April 26 & 27, Friday, 6-9 pm, Saturday 9:30-4:30 pm
Workshop fee $25, lunch provided. Some supplies required. Non member fee is $75
Location: Orange Hub,
10045 156 St NW, Edmonton
Registration is now open here
Finding inspiration for our creative practices can occasionally be a challenge. Working outside our usual creative process and outside our usual medium can be very freeing. Working in a different medium with a serendipitous creative process will give us access to fresh ideas that can in turn inform and influence our usual creative practices. Using recycled materials to create this journal provides a no-risk environment to experiment and to push through a serendipitous creative process to see what we can learn and see where it leads.
What will participants do/learn?
-start a small creative journal made of recycled materials
-learn some art journalling/mixed media/altered art techniques to use in the journal
-learn and enjoy a serendipitous creative process.
Why would fibre artists want to work on a paper-based creativity journal?
- Finding inspiration and motivation for our creative practices can occasionally be a challenge. Working outside our usual creative process and outside our usual medium can be very freeing.
- Designing and creating in an accessible alternate medium will give us different results than designing in our usual medium and/or process; following this alternate process will give us some study pieces we can take back and adapt to our usual medium.
- This is a no-risk, no-commitment experiment in colour and creativity that is rewarding and satisfying in itself. Using recycled materials to create this journal eliminates our reluctance to waste expensive materials and provides a low-risk environment in which to experiment
- It’s good for us to occasionally take a creative leap into a different pool just to see what happens.
- Sometimes in our chosen medium we have high expectations of our design ideas and technical execution; in this creative journal we can relax and enjoy a serendipitous process in which we follow the process to see what the result might be without trying to control the end result too much. We don’t even have to “finish” anything to benefit from the experimentation.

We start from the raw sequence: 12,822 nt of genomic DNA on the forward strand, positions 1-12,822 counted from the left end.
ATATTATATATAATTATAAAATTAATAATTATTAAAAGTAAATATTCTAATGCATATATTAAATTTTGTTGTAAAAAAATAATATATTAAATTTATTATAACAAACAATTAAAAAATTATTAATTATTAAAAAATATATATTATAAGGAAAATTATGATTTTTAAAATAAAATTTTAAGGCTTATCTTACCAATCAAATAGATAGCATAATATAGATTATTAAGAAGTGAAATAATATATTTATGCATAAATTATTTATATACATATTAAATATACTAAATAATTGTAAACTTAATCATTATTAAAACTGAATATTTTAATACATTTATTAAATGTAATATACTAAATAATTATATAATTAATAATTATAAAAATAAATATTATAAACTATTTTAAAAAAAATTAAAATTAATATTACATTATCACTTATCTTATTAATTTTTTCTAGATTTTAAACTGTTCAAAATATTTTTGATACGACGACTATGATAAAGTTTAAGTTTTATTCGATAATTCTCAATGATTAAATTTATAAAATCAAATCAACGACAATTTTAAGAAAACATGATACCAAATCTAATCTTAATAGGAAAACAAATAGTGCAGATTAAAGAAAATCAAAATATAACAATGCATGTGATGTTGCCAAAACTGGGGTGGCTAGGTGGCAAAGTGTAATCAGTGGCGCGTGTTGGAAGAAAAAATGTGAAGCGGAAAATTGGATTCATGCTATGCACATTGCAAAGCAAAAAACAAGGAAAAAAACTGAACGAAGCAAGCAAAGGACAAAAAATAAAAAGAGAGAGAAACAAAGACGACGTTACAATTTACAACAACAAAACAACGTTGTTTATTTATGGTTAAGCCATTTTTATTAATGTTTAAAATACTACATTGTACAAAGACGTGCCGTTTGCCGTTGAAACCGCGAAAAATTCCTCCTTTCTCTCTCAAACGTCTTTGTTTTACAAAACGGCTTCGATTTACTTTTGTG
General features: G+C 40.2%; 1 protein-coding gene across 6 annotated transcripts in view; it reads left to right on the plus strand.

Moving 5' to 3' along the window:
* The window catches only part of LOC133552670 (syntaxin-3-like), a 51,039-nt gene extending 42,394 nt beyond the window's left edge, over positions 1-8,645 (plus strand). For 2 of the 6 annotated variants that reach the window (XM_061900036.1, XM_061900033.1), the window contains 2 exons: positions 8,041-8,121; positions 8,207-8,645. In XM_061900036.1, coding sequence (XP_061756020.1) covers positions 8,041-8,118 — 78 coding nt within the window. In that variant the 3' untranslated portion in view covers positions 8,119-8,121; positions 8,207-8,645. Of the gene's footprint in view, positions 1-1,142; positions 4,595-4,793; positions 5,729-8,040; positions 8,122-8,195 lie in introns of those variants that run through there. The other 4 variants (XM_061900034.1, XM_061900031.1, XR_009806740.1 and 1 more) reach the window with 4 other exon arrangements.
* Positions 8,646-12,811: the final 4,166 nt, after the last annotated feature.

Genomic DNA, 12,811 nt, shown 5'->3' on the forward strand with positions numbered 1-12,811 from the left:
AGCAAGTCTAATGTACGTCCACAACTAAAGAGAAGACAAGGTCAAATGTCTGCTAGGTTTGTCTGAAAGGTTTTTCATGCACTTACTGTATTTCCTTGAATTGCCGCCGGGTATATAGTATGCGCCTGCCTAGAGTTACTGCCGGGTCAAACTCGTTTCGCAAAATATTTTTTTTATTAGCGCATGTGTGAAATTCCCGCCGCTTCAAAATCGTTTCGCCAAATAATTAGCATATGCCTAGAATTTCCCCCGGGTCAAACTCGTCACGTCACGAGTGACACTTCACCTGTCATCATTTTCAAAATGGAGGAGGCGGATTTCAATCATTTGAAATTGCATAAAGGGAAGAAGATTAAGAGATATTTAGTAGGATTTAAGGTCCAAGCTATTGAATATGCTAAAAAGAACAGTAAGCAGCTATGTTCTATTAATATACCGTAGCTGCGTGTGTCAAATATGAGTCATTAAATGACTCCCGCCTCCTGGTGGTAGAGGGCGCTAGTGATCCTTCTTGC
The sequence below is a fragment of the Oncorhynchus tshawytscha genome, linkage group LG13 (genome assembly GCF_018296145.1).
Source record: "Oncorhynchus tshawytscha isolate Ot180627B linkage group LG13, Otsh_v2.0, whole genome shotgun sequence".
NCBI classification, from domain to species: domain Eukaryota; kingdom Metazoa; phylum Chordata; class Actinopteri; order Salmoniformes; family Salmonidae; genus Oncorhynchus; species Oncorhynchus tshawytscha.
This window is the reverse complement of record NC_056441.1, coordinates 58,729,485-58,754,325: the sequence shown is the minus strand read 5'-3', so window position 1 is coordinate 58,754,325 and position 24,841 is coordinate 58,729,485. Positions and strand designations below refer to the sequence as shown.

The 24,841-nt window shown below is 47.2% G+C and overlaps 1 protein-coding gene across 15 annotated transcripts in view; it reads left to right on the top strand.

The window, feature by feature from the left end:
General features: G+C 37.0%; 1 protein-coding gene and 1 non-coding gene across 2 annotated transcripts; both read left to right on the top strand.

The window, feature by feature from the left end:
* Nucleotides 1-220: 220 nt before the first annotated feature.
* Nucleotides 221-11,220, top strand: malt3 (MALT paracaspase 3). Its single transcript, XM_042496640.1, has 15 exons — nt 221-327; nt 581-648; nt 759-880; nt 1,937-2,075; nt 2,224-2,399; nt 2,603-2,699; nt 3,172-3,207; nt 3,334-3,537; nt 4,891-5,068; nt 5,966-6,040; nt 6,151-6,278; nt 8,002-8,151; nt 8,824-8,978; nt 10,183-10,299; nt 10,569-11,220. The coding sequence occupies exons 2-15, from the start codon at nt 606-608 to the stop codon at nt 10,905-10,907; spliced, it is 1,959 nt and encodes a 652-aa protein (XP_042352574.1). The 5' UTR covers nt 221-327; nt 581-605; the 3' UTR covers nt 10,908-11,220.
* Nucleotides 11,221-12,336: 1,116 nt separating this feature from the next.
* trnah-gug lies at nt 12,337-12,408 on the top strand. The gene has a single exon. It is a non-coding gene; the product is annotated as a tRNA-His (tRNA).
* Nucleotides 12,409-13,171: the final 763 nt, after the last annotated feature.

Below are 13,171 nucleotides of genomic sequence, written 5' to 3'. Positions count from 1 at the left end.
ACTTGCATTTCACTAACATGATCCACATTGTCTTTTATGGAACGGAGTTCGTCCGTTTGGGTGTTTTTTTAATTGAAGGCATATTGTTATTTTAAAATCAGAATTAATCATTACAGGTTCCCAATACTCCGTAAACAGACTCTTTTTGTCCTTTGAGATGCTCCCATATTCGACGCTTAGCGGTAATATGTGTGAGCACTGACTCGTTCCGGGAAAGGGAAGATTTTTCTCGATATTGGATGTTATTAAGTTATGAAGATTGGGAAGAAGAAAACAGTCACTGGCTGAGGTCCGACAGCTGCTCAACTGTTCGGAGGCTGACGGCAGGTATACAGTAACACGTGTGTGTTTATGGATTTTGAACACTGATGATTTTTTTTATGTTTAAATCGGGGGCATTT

About Deborah Giles of Edmonton AB
My background is in quilting although I started my journey of hand-making at six years of age with that ubiquitous gateway drug of creativity — knitting. A few years later I expanded my repertoire to include garment sewing. Both of these skills were taught to me by my mother with a significant caveat. She said something like: “I will teach you this if you want. I know how to do it but I don’t like doing it and I’m not good at it so you can probably find a better teacher.” Convenience won and she taught me all I needed to know to get going. That start really fed the beast because over the years there has been nothing handmade that I haven’t wanted to learn how to make.
When I was pregnant with my first baby I must have been feeling quite domestic because I wanted to learn how quilts are made. I took a weekend class at Earthly Goods Quilting in Edmonton and the rest is history. It turns out I like the quilting part of quilt-making a lot more than the piecing and I have served many clients as a professional long-arm quilter.
After making a cabinet full of traditional quilts, I met some art quilters at a guild in Vernon BC. This opened a whole new realm of quilty fibre-based art. I have also expanded into fabric dyeing and surface design using different techniques and colour mediums that work on fabric. In my experiments with fabric painting I looked at a lot of mixed media artists and art journallers to find paper-based techniques I could adapt to painting on fabric. I learned a lot though this experimentation but I also was very curious to also try the paper-based techniques on paper.
Through this experimentation I found the current serendipitous process I use on paper to do my “art journalling” (or whatever label might be most appropriate for what I do). I love the freedom of using serendipity to create and I love the freedom of splashing old paints around on junk paper that we can upcycle from a destiny in the recycling bin to a higher calling of life in a creative journal.